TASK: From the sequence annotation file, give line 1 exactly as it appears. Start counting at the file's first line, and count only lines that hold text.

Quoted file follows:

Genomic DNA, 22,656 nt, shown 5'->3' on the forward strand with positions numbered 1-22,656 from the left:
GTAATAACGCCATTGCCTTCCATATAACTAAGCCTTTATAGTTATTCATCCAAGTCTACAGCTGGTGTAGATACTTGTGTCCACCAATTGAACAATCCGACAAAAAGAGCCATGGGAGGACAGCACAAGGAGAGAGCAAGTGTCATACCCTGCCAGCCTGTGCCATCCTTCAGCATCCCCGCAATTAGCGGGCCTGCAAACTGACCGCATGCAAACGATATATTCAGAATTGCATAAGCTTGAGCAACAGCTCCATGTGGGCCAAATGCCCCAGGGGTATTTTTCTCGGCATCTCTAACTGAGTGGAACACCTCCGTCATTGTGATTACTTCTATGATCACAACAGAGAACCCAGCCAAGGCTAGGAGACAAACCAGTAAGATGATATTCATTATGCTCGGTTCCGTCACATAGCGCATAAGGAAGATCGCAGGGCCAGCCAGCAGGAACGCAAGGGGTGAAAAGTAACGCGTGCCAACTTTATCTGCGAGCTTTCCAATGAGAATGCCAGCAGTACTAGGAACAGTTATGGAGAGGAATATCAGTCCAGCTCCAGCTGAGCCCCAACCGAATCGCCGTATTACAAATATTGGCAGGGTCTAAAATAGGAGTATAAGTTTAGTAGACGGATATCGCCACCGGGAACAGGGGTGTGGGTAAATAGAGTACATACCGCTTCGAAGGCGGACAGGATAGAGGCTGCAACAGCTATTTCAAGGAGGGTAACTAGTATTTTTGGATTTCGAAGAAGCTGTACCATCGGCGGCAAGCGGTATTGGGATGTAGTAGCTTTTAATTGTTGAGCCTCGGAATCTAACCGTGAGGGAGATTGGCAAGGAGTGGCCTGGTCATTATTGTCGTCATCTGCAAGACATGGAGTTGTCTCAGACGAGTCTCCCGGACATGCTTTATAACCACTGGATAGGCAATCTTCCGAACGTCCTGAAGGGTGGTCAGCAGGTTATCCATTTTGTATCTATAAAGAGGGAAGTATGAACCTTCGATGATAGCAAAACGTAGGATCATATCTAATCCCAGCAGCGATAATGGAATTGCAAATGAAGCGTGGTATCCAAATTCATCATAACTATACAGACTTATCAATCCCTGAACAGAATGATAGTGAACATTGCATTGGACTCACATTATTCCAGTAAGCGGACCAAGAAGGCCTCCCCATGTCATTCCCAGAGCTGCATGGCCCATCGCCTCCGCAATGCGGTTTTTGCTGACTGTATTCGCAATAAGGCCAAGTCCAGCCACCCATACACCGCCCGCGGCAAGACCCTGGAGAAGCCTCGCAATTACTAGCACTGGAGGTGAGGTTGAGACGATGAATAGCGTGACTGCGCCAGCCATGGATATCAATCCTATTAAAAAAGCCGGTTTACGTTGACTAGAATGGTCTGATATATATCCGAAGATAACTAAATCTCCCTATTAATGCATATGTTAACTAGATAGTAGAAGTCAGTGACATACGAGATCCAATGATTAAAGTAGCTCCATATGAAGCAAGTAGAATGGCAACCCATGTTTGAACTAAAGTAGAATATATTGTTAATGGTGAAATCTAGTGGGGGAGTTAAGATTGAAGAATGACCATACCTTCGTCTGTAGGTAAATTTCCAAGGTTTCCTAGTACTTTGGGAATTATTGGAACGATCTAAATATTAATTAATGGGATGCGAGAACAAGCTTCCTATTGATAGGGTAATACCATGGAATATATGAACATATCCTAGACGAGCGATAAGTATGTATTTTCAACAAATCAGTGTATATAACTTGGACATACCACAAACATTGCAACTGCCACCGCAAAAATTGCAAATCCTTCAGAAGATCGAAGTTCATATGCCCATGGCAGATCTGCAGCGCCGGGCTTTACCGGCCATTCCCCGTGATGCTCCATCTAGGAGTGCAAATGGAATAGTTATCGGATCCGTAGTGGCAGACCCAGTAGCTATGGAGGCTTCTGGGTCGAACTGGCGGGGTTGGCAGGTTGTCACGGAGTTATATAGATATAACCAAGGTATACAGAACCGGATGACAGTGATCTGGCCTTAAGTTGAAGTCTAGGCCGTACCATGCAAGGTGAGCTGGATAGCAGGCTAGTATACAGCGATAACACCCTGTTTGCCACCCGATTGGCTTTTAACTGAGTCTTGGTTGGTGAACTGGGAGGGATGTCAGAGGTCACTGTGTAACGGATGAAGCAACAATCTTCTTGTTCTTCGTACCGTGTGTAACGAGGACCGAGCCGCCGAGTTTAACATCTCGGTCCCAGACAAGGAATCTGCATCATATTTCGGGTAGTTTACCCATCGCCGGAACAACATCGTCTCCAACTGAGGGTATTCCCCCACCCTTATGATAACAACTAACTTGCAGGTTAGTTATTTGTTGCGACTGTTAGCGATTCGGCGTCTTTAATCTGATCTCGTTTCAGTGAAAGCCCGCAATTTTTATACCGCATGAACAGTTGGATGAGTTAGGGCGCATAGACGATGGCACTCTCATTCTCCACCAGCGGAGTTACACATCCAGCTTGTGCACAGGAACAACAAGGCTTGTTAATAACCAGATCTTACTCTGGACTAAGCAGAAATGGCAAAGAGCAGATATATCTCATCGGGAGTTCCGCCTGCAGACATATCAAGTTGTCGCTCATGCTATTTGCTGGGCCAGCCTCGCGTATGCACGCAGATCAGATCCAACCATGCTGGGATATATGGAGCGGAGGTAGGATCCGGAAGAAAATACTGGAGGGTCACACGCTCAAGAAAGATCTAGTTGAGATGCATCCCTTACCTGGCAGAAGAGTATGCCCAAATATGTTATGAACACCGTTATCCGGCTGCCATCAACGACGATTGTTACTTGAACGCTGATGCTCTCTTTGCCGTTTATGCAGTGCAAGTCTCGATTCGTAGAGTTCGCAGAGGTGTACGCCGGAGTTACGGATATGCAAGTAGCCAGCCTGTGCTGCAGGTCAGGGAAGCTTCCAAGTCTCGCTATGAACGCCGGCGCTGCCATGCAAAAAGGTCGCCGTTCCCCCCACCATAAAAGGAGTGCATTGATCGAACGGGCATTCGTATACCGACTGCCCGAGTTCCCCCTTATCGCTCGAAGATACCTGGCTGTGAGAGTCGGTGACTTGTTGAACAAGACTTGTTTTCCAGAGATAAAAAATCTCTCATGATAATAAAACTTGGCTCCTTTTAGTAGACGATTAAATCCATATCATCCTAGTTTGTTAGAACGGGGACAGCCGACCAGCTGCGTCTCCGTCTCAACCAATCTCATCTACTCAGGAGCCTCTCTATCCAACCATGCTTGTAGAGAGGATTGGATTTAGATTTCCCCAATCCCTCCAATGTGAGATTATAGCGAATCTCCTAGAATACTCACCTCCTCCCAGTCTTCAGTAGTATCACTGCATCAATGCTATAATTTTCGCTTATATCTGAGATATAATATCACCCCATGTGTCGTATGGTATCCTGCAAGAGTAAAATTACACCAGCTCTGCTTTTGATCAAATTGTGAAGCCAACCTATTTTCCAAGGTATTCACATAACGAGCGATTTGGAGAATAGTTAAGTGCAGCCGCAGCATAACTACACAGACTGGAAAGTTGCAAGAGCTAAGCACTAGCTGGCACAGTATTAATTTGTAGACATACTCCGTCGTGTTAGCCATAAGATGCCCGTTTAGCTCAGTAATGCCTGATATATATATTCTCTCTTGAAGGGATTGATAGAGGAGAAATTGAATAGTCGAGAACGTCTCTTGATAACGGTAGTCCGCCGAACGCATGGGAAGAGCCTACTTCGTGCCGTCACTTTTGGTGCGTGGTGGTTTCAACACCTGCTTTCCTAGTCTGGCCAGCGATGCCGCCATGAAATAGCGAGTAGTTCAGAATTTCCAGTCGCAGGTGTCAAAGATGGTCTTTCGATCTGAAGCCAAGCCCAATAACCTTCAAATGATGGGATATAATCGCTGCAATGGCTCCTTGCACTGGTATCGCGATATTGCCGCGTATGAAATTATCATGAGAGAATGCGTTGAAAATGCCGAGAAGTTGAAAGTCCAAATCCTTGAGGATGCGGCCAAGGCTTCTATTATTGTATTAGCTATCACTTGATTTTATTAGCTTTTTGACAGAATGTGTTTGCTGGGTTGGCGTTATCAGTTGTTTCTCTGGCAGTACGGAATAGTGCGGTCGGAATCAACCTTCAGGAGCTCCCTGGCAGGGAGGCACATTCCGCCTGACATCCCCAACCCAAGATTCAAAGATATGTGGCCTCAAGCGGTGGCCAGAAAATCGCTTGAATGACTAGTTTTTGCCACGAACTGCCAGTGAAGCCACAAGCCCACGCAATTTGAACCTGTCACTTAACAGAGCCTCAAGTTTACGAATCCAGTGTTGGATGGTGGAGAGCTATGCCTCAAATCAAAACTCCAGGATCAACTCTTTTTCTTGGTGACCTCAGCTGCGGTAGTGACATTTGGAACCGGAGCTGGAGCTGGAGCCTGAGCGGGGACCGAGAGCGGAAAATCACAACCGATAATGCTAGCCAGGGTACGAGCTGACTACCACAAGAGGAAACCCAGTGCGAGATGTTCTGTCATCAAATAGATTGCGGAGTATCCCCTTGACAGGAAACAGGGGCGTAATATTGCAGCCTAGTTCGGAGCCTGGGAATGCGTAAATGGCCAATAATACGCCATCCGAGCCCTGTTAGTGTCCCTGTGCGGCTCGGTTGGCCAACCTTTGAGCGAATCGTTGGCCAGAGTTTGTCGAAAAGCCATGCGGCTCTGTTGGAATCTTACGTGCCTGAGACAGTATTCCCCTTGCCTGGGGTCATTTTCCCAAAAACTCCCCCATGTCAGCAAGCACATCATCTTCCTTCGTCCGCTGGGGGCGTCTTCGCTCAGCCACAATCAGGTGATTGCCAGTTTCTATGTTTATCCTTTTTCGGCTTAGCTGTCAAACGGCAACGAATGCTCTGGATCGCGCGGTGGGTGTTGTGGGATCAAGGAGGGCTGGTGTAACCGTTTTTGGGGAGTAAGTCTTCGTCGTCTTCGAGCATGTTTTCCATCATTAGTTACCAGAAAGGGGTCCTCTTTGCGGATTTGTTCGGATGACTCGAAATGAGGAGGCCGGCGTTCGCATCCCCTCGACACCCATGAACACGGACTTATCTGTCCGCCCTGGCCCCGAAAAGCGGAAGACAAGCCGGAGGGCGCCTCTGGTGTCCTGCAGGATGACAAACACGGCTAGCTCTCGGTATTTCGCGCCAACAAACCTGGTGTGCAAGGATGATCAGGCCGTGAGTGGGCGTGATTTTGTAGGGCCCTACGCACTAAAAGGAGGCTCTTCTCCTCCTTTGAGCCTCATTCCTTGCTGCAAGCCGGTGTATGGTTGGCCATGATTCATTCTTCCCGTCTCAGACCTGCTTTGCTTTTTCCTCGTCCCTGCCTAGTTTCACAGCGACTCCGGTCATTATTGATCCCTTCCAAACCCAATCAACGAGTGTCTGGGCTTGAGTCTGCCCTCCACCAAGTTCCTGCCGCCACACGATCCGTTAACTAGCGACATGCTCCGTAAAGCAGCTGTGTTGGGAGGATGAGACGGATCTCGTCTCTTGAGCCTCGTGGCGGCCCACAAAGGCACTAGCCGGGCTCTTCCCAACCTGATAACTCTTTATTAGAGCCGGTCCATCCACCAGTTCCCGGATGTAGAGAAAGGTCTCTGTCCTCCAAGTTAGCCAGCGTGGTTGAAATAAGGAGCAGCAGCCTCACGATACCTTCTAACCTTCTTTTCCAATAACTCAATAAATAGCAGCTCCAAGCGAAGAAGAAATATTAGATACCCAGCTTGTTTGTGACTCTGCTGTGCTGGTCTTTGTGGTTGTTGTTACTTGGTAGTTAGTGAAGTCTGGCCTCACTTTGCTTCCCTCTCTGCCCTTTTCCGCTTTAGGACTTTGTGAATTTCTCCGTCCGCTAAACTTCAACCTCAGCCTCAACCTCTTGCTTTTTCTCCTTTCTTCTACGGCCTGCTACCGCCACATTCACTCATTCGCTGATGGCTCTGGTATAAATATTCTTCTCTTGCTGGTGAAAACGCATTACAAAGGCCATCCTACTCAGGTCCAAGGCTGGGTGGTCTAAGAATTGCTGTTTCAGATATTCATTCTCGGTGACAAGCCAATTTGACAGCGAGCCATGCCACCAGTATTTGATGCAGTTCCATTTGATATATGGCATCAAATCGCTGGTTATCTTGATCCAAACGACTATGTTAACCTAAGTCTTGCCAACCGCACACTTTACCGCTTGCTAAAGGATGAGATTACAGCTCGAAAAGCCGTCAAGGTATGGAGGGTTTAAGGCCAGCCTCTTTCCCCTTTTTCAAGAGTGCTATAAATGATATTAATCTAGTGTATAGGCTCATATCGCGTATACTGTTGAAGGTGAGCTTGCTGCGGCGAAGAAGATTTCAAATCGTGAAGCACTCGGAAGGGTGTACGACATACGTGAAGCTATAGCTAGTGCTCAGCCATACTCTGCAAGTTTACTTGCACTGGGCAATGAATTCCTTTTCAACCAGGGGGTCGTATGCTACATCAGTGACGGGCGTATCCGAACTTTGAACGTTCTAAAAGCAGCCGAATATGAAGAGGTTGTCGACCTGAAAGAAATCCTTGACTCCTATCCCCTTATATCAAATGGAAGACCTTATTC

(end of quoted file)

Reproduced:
Genomic DNA, 22,656 nt, shown 5'->3' on the forward strand with positions numbered 1-22,656 from the left: